What happens if a creditor contacts me during or after my bankruptcy?

If you are in debt, you may already be familiar with the protections you have against creditor harassment under Wisconsin and federal law (i.e. the Fair Debt Collections Practices Act). These laws protect you against debt collectors using misleading or abusive tactics when attempting to collect a debt against you. However, you may not know what happens if creditors attempt to contact you about a debt during or after bankruptcy. Fortunately, you have legal protections if this occurs.

Protections during bankruptcy

Once you file bankruptcy, the automatic stay becomes effective. While the stay is in place, creditors are legally prohibited from doing anything to collect a debt against you. This includes contacting you, suing you or taking back collateral that secures a debt against you, such as your house in a mortgage or your car in a car loan.

Although most creditors respect the stay, from time to time, there are a few that do not. If a creditor violates the stay by attempting to repossess collateral, you are entitled to ask the bankruptcy court to order the return of it.

In addition, for all violations of the stay, you are entitled to seek damages for violations from the errant creditor. In cases where the creditor knew or should have known that the stay was in effect, you may collect compensation for any actual losses you suffered because of the violation. Additionally, you may recover attorney's fees to compensate you for asserting your rights. In extreme cases, you may also recover compensation for emotional distress and punitive damages.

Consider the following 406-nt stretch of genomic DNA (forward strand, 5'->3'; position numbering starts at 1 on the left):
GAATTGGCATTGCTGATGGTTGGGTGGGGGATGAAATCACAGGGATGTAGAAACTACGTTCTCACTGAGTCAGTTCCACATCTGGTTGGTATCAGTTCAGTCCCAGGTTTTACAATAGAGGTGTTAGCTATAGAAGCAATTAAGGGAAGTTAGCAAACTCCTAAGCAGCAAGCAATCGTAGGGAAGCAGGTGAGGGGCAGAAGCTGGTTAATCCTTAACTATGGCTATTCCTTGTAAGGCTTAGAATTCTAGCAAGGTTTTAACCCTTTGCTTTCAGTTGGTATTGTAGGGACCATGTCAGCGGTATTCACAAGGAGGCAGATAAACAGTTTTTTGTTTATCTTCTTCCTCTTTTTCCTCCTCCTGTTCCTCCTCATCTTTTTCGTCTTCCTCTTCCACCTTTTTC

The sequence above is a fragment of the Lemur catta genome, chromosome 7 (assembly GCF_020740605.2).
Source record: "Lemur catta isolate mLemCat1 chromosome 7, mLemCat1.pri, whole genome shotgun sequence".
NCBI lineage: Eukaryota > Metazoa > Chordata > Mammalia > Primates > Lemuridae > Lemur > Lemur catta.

Regardless of whether damages are awarded to you, the court can punish creditors who violate the stay. Since the stay is a court order, the court has the discretion to sanction any creditor that violates it for contempt of court, which can entail fines and assessments for court costs.

Protections after bankruptcy

Once you have completed bankruptcy, you have received a discharge of many of the debts you owed before bankruptcy. Legally, this means you never have to repay them. However, some creditors may attempt to contact you about your discharged debts and attempt to persuade you to repay them. However, this is illegal and is punishable by law.

If a creditor violates the discharge order, you have many of the same rights as you do for stay violations. As a result, you may recover any actual losses you incurred because of the violation plus attorneys' fees. Additionally, the creditor may face contempt of court sanctions and be forced to pay fines and court costs.

An attorney can protect your rights

Although most creditors obey the law, there are a few bad apples out there. Fortunately, for stay and discharge violations, it does not typically cost you anything to fight back against creditors who do not respect the law, since your attorneys' fees may be recovered in the process. If you are experiencing creditor harassment at any time, it is wise to speak with an experienced bankruptcy attorney to learn about your options and receive recommendations regarding the best way to proceed.